Posts Tagged ‘Fairweather Mountain’

Candidate: #9

Location: Alaska, Glacier Bay National Park and British Columbia, Tatshenshini/Alsek Provincial Park – part of a UNESCO World Heritage Site

Elevation: 4,671 metres

Range: Fairweather Range, Saint Elias Mountains

Just 23 kilometres from Glacier Bay in Alaska rises one of the world’s highest coastal mountains and the dominant peak of the Fairweather Range in Alaska and British Columbia. Named by Captain James Cook for the fine weather he encountered, Fairweather Mountain is a mountain that actually enjoys very little fair weather. It receives over 250cm of precipitation each year, most of which falls as snow, and the summit, though visible from Glacier Bay when conditions are clear, is usually enshrouded in clouds when storms aren’t blowing in off the Pacific. Furthermore, the temperature can drop to -50 degrees. The mountain is often more commonly referred to as Mount Fairweather, however the mountain is officially gazetted on Canadian maps from March of 1924 as “Fairweather Mountain” and American maps that labeled it as Mt. Fairweather at the time have since been updated.

Fairweather Mountain is a beautiful snow-covered peak with the Fairweather Glacier flowing slowly out to sea, 35 kilometres away. Though its slopes are on average about 50 degrees, there is a non-technical route along the west ridge. Only a few parties attempt to climb Fairweather each year because the actually climbing season is short – from May to July – since the summer produces more unstable conditions and storms. The first ascent was by Allen Carpé and Terris Moore on 8 June 1931. It was ascended for the second time in 1958 by a team who climbed it in celebration of British Columbia’s centennial year as a crown colony. Although 2/3s of the mountain lies in Alaska, because of a SW turn of the border that nearly cuts off the Alaska Panhandle, the summit is actually in British Columbia making it the highest point in the province.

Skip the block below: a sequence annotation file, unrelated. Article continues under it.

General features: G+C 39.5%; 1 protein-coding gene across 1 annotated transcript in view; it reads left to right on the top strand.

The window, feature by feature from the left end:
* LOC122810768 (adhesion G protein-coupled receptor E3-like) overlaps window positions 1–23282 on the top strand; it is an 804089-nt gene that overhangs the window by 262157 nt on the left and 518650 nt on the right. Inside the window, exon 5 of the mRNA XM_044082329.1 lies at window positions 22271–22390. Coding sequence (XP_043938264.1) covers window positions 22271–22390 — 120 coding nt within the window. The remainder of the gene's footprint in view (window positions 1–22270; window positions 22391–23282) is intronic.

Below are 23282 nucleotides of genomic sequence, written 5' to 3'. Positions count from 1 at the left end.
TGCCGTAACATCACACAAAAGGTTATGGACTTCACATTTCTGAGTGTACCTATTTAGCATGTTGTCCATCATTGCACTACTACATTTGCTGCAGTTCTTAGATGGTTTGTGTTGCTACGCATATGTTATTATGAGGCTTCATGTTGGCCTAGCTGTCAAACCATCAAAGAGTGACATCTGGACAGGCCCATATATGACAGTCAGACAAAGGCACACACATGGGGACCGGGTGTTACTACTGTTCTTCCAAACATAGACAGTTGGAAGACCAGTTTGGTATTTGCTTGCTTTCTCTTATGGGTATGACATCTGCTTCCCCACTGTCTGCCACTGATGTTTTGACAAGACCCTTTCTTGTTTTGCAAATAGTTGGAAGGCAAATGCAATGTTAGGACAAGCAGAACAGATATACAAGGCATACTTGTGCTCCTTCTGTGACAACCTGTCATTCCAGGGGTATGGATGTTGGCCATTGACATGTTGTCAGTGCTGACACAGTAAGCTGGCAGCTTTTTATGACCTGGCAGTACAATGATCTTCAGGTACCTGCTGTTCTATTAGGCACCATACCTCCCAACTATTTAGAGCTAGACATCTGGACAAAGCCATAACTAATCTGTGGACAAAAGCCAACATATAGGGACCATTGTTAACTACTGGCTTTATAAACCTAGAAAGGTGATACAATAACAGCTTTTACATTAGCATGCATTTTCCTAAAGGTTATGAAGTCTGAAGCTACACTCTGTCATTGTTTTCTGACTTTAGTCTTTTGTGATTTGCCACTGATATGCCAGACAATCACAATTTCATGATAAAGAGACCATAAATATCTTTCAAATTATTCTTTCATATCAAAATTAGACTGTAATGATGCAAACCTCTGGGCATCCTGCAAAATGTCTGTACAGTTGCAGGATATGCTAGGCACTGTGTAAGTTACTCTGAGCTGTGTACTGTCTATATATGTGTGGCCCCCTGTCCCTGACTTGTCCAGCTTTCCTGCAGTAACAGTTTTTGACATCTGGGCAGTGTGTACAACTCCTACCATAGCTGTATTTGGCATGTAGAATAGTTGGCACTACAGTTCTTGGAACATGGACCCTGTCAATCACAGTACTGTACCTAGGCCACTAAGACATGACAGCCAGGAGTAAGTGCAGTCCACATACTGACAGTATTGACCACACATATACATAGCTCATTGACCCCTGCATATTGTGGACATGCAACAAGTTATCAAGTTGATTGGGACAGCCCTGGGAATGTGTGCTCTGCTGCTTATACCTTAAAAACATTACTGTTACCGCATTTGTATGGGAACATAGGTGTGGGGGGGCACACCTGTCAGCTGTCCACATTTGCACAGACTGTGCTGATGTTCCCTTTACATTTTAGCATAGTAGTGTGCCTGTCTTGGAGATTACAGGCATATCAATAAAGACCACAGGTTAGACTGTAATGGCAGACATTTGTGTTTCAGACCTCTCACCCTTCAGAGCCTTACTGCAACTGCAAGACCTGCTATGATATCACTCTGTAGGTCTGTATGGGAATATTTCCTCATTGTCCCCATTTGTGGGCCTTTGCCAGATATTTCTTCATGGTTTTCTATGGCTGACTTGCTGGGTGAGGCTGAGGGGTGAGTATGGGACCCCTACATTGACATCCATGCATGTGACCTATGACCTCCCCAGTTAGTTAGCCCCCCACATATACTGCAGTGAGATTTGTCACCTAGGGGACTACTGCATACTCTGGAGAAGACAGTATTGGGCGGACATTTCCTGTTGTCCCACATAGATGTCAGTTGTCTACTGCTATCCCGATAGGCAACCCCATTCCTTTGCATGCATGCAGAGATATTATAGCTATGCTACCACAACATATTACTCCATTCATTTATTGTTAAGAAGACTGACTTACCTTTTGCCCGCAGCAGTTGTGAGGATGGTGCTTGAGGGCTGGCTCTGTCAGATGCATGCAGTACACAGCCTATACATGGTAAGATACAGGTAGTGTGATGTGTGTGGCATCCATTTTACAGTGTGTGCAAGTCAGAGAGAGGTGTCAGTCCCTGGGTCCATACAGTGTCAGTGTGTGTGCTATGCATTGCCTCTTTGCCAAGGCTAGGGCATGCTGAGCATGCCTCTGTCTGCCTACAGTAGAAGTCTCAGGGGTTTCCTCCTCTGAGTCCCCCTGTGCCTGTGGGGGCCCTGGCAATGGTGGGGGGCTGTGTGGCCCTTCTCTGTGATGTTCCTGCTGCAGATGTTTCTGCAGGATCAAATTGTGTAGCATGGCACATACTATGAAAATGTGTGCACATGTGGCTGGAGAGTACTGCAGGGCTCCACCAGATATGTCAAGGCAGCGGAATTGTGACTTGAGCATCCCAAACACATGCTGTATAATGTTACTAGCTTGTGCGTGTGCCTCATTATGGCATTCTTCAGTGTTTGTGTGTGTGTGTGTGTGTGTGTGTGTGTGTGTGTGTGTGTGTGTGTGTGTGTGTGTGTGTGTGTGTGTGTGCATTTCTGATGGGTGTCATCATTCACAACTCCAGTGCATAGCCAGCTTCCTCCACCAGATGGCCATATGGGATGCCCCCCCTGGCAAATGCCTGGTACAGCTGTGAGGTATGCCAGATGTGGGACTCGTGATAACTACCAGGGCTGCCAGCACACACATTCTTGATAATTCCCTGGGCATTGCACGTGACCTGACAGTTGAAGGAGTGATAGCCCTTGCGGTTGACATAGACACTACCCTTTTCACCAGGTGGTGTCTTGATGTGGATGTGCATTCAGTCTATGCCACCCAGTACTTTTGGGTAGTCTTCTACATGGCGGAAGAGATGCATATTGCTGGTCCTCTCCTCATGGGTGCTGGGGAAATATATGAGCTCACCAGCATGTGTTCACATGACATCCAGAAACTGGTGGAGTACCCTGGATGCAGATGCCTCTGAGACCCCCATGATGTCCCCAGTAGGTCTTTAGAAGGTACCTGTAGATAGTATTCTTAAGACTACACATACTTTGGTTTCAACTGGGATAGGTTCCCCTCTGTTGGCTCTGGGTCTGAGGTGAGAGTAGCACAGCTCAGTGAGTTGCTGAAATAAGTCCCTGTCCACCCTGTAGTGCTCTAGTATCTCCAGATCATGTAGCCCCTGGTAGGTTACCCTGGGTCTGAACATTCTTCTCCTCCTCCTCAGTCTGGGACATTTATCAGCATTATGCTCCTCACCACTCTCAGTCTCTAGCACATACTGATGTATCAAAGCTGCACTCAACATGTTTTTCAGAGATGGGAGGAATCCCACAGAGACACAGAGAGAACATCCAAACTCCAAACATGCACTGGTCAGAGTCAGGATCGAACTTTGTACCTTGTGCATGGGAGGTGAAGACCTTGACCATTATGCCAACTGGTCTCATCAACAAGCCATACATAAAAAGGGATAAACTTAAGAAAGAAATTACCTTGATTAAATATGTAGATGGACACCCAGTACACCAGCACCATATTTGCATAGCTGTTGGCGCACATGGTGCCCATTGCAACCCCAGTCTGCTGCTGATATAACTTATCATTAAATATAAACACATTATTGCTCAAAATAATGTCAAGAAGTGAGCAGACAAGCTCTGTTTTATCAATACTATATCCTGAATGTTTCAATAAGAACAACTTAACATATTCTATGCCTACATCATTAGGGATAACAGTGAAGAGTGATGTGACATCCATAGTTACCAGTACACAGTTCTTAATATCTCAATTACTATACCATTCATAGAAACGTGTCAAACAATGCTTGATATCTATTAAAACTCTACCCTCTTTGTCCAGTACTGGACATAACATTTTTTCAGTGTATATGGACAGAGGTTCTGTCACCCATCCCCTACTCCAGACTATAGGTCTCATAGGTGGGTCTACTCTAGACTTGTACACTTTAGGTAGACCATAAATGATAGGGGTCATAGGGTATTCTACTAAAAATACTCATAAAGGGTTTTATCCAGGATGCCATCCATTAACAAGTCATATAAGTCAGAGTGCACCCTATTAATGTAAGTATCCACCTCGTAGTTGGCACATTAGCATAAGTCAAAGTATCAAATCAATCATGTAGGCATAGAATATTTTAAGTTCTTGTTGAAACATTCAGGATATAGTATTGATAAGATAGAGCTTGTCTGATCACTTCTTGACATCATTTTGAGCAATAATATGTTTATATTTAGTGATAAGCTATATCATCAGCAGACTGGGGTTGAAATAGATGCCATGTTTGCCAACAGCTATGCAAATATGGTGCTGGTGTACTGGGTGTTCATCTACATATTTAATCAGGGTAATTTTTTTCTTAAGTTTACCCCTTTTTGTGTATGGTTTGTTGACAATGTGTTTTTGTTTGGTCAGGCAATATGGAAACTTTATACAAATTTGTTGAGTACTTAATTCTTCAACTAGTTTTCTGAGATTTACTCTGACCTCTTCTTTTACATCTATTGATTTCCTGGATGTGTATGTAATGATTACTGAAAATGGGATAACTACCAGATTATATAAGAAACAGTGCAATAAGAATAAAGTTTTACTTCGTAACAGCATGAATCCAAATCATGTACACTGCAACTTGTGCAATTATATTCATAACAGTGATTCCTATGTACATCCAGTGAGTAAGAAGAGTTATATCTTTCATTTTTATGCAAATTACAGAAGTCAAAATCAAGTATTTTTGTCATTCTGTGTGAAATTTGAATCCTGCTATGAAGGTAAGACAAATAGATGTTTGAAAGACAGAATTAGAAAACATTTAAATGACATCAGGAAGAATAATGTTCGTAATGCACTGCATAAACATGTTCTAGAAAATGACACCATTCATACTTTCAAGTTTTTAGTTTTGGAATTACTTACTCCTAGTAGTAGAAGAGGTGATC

The mountain is known as Tsalxhaan in the Tlingit language and is said to once have been next to Waas’eitaa Shaa (Mt. Saint Elias) but they had an argument and separated.














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